Automated Algorithm Based Analysis of Phonocardiograms of Newborns
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|ClinicalTrials.gov Identifier: NCT02105480|
Recruitment Status : Completed
First Posted : April 7, 2014
Last Update Posted : July 17, 2018
The purpose of this double-blind pivotal clinical utility study is to determine on a large patient population whether heart murmurs can be reliably detected with high sensitivity and specificity using a locked, automated algorithm-based phonocardiogram analysis (also referred to as computer aided auscultation (CAA)).
Each patient is auscultated and diagnosed independently by a medical specialist. Additionally, for each patient, an echocardiogram is performed as the gold-standard for determining heart pathologies. The CAA results are compared to the findings of the medical professionals as well as to the echocardiogram findings.
Hypothesis: The specific (locked) CAA algorithms used in this study are able to automatically diagnose pathological heart murmurs in premature babies and newborns with at least the same accuracy as experienced medical specialists.
|Condition or disease||Intervention/treatment|
|Heart Murmurs Mitral Valve Prolapse Systolic Murmurs||Device: Computer aided auscultation (CAA)|
The following registry procedures and quality factors have been implemented:
Quality assurance plan, including
- data validation
- proper registration procedures
- regular site monitoring
- regular auditing
- Data checks to compare data entered into the registry against predefined rules for range or consistency with other data fields in the registry.
- Source data verification to assess the accuracy, completeness, or representativeness of registry data by comparing the data to external data sources (medical records and paper case report forms).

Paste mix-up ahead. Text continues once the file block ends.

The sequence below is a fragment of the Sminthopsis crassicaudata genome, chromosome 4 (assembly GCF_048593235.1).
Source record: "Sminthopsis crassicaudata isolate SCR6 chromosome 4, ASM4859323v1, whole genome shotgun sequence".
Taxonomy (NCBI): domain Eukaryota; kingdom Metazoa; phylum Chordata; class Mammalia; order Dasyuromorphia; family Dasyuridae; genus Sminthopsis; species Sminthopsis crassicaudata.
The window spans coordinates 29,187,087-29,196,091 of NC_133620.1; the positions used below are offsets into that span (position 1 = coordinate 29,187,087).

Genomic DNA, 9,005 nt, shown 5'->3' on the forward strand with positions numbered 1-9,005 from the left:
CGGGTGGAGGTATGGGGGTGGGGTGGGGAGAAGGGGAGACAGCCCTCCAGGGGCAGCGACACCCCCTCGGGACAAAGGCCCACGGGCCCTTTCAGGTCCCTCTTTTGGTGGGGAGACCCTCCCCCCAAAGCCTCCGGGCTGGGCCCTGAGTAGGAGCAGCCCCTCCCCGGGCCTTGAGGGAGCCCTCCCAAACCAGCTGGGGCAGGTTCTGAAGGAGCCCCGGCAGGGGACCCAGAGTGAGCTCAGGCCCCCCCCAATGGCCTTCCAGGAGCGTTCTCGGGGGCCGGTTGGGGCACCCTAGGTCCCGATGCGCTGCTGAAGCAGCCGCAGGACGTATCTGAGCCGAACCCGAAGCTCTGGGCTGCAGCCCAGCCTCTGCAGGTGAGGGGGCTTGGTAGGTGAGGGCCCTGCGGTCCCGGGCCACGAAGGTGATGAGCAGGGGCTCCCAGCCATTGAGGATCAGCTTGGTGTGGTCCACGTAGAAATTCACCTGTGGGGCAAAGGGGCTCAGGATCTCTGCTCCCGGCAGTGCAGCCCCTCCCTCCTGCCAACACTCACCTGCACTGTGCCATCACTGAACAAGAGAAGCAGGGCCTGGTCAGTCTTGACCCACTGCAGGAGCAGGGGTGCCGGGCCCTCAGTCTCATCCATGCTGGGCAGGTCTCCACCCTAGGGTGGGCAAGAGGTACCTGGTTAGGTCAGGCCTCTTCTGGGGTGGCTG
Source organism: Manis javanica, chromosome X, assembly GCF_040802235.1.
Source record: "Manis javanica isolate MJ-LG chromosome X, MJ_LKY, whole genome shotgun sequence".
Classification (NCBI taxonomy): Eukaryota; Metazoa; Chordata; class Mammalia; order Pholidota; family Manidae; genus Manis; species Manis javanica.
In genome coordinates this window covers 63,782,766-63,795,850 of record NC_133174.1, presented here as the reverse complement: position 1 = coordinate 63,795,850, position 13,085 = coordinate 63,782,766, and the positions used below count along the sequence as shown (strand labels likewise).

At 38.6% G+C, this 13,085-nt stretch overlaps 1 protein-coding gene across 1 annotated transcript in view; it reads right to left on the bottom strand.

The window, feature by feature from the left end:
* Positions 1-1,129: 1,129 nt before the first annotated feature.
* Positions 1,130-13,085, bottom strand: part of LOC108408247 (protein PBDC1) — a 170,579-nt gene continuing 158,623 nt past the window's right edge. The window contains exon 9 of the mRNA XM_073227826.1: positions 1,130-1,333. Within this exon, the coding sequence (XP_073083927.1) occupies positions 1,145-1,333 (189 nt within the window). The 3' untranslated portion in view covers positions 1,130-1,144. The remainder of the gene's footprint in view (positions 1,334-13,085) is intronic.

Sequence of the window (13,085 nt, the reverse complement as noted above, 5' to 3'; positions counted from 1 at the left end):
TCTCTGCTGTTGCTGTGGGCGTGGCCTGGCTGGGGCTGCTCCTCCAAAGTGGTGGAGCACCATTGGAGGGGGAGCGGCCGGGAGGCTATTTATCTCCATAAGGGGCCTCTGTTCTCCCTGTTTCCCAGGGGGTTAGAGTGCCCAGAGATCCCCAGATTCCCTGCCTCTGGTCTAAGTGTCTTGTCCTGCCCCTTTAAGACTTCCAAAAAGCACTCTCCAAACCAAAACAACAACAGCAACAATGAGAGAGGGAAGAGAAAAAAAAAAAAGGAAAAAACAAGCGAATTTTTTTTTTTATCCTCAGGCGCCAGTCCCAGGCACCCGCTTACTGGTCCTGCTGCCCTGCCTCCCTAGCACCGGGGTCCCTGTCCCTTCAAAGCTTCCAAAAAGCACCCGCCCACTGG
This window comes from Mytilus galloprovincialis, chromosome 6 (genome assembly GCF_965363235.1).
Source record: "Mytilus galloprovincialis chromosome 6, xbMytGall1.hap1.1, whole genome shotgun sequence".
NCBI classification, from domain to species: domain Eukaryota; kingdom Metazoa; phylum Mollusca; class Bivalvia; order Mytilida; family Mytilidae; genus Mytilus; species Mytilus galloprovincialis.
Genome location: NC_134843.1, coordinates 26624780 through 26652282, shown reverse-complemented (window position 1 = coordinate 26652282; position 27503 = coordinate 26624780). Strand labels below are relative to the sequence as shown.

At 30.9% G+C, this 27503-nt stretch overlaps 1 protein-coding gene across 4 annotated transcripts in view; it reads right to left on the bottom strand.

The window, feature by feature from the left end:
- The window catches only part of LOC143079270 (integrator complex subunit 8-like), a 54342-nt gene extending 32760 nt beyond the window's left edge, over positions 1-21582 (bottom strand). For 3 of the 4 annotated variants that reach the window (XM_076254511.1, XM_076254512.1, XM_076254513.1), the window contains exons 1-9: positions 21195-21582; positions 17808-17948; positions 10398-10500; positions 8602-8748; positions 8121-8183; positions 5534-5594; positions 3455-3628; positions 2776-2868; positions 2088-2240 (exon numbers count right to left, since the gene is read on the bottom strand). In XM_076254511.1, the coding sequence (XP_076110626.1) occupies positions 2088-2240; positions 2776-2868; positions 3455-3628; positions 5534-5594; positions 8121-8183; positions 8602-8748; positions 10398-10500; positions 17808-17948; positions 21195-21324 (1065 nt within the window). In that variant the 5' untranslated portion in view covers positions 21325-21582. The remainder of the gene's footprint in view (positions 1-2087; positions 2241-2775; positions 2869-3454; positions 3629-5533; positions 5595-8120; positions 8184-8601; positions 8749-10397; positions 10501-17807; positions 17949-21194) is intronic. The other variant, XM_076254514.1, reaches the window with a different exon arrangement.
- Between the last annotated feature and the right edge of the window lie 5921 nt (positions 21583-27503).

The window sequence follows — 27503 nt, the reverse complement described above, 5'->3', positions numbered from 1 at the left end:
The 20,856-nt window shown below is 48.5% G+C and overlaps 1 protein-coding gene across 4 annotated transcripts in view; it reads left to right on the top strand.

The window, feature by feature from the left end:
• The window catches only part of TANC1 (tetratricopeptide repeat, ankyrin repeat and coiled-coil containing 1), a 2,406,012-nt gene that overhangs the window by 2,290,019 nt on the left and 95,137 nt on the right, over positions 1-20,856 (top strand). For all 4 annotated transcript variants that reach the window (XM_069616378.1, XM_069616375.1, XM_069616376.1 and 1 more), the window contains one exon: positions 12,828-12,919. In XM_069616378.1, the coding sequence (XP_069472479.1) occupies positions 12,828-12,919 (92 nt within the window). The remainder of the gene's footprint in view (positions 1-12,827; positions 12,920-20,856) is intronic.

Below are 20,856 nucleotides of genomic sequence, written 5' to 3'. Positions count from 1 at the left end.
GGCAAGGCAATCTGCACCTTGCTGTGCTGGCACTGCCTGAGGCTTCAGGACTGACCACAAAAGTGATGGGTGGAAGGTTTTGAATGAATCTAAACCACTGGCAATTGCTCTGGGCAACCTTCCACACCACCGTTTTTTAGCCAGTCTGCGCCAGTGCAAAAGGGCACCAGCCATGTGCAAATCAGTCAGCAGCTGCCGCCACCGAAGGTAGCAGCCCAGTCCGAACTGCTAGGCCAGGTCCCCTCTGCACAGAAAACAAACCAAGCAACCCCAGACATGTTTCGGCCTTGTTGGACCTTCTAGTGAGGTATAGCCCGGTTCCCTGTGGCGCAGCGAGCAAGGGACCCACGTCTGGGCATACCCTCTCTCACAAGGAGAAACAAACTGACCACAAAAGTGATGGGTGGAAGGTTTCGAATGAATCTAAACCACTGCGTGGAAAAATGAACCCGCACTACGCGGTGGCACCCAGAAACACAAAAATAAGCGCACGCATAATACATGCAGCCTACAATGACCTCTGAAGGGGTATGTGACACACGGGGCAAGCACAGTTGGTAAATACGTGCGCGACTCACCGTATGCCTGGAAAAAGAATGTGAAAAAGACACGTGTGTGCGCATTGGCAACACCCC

- Standard Operating Procedures to address registry operations and analysis activities, such as patient recruitment, data collection, data management, data analysis, reporting for adverse events, and change management.
- Sample size assessment to specify the number of participants or participant years necessary to demonstrate an effect.
- Statistical analysis plan describing the analytical principles and statistical techniques to be employed in order to address the primary and secondary objectives, as specified in the study protocol or plan.
- Plan for missing data to address situations where variables are reported as missing, unavailable, "non-reported," uninterpretable, or considered missing because of data inconsistency or out-of-range results.
|Study Type :||Observational [Patient Registry]|
|Actual Enrollment :||220 participants|
|Target Follow-Up Duration:||1 Day|
|Official Title:||Automated Algorithm Based Analysis of Phonocardiograms of Newborns|
|Actual Study Start Date :||November 2013|
|Actual Primary Completion Date :||January 25, 2016|
|Actual Study Completion Date :||January 18, 2017|
- Device: Computer aided auscultation (CAA)
- Phonocardiogram analysis
- Automated heart murmur classification
- Murmur screening
- Number of correctly diagnosed heart murmurs through locked, independent algorithm based auscultation and traditional stethoscope based auscultation by medical experts [ Time Frame: 2 years (expected) ]Each patient is screened and diagnosed regarding a potential heart murmur by a medical expert through standard stethoscope based auscultation. Heart sounds are recorded using an electronic stethoscope and analyzed and diagnosed independently (with no external input) by a locked algorithm. A final diagnoses for each patient is made by a medical expert by performing an echocardiogram, the gold standard method for heart murmur detection. The diagnoses of both the medical expert and the algorithm are finally compared to the echocardiogram based diagnosis (after completion of patient recruitment).
To learn more about this study, you or your doctor may contact the study research staff using the contact information provided by the sponsor.
Please refer to this study by its ClinicalTrials.gov identifier (NCT number): NCT02105480
|Graz, Styria, Austria, 8010|
|Principal Investigator:||Gerhard Pichler, MD||Medical University of Graz|